If you have read part 1 and part 2 of this miniseries designed to help you winter camp in Saskatchewan you are well on your way. You've got your gear, you understand the problems you need to conquer; now you just need to choose a location. But where do you go?
Well, the good news is that the options are pretty much endless! Saskatchewan is full of places you can spend the night in the deep dark cold. There are two types of winter camping, there is your traditional car camping style where you visit a provincial park and there is back country where you either head out on an established trail in a national park or utilize our millions of acres of crown land.
All have their pros and cons and depend heavily on your skill and comfort level. Here are some quick tips when it comes to choosing a location to winter camp in Saskatchewan.
There are 35 provincial parks throughout Saskatchewan, however not all of them are open to winter camping.
I reached out to SaskParks and they mentioned to me that most of the campsites are open but some aren't because of things like road access, parks offering pits toilets, etc.
The best thing to do before heading out is to call the park you want to visit and see what they have available. Park Supervisors will be more than willing to help out. They will let you know the best places to camp, where to get firewood and other helpful information.
The best part about visiting provincial parks in the winter? They are FREE! From September Long to May Long weekend all winter camping is free in provincial parks that allow it.
I recommend using the Provincial Parks system if it is your first time winter camping. There will be enough services to keep you safe and you will have easy access to your vehicle should you need it.
To see which parks are open for winter camping click here. Anything that is labeled "Open Year Round" in the third column called "Open Until Noon" has winter camping available.
When it comes to winter camping in the National Parks (Prince Albert and Grasslands) the rules are a bit different.
The park campgrounds are closed in the winter, however you may camp anywhere in the park that is more than 2 kilometers from public roads and campgrounds. You must register and get a park use permit before camping in the back country. To get a permit give whatever park you are visiting a call and arrange for one, or stop by their Visitor Centre during office hours. There are no camping fees for winter camping, only park fees.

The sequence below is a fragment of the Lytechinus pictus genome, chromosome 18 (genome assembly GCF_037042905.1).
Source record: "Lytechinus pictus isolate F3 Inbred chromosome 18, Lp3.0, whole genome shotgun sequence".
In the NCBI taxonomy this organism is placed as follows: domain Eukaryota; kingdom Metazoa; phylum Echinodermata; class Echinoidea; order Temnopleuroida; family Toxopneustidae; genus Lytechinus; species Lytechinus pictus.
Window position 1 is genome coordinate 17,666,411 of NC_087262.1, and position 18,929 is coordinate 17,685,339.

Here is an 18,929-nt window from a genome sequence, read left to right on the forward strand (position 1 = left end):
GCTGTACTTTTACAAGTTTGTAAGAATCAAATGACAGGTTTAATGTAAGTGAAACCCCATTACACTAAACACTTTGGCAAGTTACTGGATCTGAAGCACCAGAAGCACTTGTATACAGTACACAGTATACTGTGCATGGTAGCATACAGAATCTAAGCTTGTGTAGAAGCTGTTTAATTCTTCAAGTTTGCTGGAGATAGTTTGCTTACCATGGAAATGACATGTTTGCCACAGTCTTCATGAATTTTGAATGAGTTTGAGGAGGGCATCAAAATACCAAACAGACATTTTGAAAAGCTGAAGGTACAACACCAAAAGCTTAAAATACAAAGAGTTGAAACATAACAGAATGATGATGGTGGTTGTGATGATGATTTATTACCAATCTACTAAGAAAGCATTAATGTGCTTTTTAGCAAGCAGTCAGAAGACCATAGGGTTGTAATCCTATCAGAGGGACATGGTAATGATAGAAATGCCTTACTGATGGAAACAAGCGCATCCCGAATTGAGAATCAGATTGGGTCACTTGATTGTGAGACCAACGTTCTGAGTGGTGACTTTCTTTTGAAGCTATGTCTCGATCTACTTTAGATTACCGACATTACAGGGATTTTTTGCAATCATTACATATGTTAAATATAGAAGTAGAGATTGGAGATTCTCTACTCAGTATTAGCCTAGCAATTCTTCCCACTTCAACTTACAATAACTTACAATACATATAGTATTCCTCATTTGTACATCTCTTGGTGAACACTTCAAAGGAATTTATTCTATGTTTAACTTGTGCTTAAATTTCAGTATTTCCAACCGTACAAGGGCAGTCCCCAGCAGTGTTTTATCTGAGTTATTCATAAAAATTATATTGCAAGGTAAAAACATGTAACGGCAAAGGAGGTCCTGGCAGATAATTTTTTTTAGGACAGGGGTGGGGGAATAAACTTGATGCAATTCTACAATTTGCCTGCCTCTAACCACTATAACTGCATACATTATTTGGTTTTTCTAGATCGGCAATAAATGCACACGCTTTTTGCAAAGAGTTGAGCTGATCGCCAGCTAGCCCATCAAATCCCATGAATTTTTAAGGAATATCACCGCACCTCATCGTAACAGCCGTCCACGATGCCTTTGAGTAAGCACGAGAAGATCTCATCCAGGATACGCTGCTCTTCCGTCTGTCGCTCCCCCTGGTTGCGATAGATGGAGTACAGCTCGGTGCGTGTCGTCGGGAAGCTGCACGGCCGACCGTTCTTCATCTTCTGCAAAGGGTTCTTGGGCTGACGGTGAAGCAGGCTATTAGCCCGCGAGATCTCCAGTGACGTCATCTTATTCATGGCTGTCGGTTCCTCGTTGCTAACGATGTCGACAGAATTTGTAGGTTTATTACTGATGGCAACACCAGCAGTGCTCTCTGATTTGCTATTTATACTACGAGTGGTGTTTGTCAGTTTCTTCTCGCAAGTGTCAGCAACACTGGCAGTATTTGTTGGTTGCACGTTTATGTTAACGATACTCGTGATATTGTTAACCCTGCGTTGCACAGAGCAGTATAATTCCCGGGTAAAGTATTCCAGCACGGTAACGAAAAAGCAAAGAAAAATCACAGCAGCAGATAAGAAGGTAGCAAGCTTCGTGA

My recommendation is to visit Prince Albert National Park for winter camping. Grasslands is a very tough place to back country camp even in the summer. Prince Albert National Park has more amenities and trails to choose from. Two very good back country trails are Grey Owl's Cabin and Elk Trail.
Crown land is any land in the province that is owned by the government. There are over 37 million hectares to choose from in Saskatchewan, so the possibilities are endless.
The best part? It is FREE to use! The only stipulation is that you can't build any permanent structures. So popping down a tent for a day or two is no problem.
There is crown land everywhere but it is hard to find good maps. Most of northern Saskatchewan's forests are crown land and most of the sections along the South and North Saskatchewan River are as well.
Leave no Trace
Like any time you head out for some camping, make sure you practice leave no trace principles. Pack out everything you bring in and try and leave as little damage to the land as possible. If you need to harvest trees for firewood, find dead and fallen trees. Try and start fires in places where you will limit your damage potential.
It is important to follow these principles so we can all enjoy winter camping for years to come!
What is your favourite place to winter camp in Saskatchewan? Let people know in the comments!
Want to learn more? Read Part 1 and Part 2 for more information!